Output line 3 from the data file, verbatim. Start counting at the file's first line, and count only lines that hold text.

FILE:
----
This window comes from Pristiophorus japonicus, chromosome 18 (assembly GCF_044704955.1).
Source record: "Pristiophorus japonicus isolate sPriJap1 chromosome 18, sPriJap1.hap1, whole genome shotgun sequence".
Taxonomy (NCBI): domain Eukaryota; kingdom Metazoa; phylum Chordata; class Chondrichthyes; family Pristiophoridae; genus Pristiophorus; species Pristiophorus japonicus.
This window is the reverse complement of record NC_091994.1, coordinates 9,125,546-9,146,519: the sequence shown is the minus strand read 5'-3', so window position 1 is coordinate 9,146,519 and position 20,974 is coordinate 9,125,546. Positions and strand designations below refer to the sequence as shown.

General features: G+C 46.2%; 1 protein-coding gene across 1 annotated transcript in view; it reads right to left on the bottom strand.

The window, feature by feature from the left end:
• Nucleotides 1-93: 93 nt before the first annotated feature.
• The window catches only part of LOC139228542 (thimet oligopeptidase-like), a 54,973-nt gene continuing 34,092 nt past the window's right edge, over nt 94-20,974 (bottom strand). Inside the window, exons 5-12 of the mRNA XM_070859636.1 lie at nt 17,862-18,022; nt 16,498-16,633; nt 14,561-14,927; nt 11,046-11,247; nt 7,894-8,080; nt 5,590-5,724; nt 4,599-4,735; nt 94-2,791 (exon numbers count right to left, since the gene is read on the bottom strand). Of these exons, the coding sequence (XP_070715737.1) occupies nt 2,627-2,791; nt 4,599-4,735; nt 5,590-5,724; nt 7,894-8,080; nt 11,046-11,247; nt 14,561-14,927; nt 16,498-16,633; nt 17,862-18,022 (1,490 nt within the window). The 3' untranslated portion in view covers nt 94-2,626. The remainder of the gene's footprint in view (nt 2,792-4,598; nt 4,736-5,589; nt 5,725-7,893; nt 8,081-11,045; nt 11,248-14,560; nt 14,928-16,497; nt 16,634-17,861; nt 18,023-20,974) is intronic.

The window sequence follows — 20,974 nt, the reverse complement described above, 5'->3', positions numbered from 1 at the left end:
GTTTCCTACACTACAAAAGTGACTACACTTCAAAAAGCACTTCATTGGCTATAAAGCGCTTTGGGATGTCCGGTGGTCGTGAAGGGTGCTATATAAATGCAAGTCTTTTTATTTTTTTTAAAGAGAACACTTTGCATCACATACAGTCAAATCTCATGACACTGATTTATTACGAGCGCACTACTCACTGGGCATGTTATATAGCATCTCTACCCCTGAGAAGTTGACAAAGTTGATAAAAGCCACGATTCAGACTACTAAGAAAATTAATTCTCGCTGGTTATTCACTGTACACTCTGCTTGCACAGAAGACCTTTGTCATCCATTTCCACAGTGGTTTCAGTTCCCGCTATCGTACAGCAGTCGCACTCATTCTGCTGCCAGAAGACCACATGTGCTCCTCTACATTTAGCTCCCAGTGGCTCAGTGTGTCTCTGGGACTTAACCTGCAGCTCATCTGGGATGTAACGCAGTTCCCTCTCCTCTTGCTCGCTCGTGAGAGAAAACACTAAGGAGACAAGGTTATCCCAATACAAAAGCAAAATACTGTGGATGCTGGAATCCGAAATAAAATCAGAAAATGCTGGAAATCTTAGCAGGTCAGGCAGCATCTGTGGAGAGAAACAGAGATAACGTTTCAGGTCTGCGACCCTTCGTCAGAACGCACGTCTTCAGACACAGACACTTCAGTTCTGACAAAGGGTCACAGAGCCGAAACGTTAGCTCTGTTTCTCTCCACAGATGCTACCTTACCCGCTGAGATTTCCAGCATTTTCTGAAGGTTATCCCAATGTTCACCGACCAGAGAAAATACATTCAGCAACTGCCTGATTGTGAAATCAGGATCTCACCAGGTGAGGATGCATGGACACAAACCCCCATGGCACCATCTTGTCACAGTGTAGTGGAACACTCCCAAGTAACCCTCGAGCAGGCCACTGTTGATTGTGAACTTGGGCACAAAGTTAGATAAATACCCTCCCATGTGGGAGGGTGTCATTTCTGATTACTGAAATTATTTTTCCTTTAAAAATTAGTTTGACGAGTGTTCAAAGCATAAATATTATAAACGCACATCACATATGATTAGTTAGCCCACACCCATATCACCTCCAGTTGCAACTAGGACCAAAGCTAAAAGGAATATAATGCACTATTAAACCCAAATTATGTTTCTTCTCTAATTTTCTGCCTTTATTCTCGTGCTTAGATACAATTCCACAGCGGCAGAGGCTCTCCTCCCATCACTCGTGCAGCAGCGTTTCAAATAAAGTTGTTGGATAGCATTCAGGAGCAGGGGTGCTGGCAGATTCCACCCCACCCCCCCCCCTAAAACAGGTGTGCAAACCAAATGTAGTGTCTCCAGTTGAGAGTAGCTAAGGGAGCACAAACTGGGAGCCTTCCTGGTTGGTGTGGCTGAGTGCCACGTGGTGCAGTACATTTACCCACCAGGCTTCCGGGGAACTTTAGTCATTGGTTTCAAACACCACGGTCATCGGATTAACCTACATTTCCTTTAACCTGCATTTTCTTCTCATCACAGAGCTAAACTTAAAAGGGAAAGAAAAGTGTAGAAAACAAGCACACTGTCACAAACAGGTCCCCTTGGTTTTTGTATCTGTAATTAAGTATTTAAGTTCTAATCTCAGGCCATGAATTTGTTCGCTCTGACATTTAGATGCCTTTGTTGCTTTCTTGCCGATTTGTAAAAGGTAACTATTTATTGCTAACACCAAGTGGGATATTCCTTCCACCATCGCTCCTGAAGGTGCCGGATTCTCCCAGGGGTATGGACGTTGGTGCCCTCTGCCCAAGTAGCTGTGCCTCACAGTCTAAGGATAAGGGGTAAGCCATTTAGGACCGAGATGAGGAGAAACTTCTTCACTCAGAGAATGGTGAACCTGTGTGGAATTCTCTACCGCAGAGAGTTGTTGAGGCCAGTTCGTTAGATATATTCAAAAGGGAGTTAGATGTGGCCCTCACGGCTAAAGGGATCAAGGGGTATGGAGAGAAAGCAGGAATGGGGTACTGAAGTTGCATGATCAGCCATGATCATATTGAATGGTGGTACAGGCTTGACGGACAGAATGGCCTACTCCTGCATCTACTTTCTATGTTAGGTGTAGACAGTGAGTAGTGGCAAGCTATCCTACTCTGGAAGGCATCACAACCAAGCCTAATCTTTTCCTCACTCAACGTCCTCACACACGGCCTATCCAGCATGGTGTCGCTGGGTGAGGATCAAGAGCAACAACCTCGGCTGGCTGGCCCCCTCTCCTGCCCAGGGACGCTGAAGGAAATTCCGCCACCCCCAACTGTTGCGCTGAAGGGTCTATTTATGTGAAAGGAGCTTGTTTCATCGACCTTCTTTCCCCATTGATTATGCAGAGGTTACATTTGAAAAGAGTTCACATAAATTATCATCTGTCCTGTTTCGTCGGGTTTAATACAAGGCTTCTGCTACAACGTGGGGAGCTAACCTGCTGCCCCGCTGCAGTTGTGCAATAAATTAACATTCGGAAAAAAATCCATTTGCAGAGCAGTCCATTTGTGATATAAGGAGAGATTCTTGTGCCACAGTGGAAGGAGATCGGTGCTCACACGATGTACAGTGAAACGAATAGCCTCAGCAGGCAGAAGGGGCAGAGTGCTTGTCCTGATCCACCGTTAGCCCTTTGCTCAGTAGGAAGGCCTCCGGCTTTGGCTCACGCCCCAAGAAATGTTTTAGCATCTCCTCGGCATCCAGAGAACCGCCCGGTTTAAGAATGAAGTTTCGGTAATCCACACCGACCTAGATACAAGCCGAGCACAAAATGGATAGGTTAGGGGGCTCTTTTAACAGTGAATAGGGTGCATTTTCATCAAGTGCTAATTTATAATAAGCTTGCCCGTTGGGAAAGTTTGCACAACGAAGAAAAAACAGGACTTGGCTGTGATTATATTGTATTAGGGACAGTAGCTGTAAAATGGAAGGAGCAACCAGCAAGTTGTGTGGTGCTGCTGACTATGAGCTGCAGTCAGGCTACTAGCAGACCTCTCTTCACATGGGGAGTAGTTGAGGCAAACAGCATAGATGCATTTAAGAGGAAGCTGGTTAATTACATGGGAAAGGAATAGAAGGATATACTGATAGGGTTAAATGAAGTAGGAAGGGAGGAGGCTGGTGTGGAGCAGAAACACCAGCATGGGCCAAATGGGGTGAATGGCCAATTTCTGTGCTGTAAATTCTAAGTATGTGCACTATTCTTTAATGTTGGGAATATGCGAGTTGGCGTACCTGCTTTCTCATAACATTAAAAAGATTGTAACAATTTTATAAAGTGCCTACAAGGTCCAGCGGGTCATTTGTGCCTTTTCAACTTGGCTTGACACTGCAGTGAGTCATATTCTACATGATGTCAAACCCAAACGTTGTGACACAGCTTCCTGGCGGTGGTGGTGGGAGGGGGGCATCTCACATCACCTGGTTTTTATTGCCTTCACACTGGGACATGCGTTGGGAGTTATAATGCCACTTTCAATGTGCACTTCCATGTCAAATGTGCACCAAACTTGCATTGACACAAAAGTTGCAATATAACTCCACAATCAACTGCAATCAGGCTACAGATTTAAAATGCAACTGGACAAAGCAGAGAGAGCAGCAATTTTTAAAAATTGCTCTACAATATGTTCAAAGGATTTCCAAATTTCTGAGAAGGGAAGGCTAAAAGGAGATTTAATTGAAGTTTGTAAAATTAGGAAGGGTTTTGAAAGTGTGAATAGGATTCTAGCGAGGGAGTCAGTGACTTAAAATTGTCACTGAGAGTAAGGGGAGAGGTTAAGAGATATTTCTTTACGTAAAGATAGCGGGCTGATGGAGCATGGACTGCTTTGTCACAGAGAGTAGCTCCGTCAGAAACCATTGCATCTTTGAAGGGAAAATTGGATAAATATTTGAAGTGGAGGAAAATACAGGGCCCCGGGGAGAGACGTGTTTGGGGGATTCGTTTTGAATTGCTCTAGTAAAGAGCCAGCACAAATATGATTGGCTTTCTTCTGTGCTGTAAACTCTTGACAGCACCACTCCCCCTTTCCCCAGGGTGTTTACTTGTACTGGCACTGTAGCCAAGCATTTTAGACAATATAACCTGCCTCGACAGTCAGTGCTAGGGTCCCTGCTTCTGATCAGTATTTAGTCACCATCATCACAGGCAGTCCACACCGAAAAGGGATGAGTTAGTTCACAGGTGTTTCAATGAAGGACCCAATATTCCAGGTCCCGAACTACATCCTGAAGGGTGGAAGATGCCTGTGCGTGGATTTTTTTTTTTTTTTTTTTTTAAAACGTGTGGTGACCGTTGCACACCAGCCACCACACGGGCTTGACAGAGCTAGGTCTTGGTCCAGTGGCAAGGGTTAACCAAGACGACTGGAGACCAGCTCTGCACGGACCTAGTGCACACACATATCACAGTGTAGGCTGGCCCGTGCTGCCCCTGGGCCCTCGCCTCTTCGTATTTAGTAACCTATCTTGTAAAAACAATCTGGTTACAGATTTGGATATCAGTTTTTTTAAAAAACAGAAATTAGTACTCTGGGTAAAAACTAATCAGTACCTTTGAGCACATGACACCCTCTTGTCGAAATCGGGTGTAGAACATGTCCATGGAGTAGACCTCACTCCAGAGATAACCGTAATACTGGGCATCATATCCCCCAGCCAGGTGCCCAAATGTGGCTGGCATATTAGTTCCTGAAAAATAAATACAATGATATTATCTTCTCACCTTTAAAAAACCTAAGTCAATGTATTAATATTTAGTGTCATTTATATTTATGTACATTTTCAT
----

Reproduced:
Taxonomy (NCBI): domain Eukaryota; kingdom Metazoa; phylum Chordata; class Chondrichthyes; family Pristiophoridae; genus Pristiophorus; species Pristiophorus japonicus.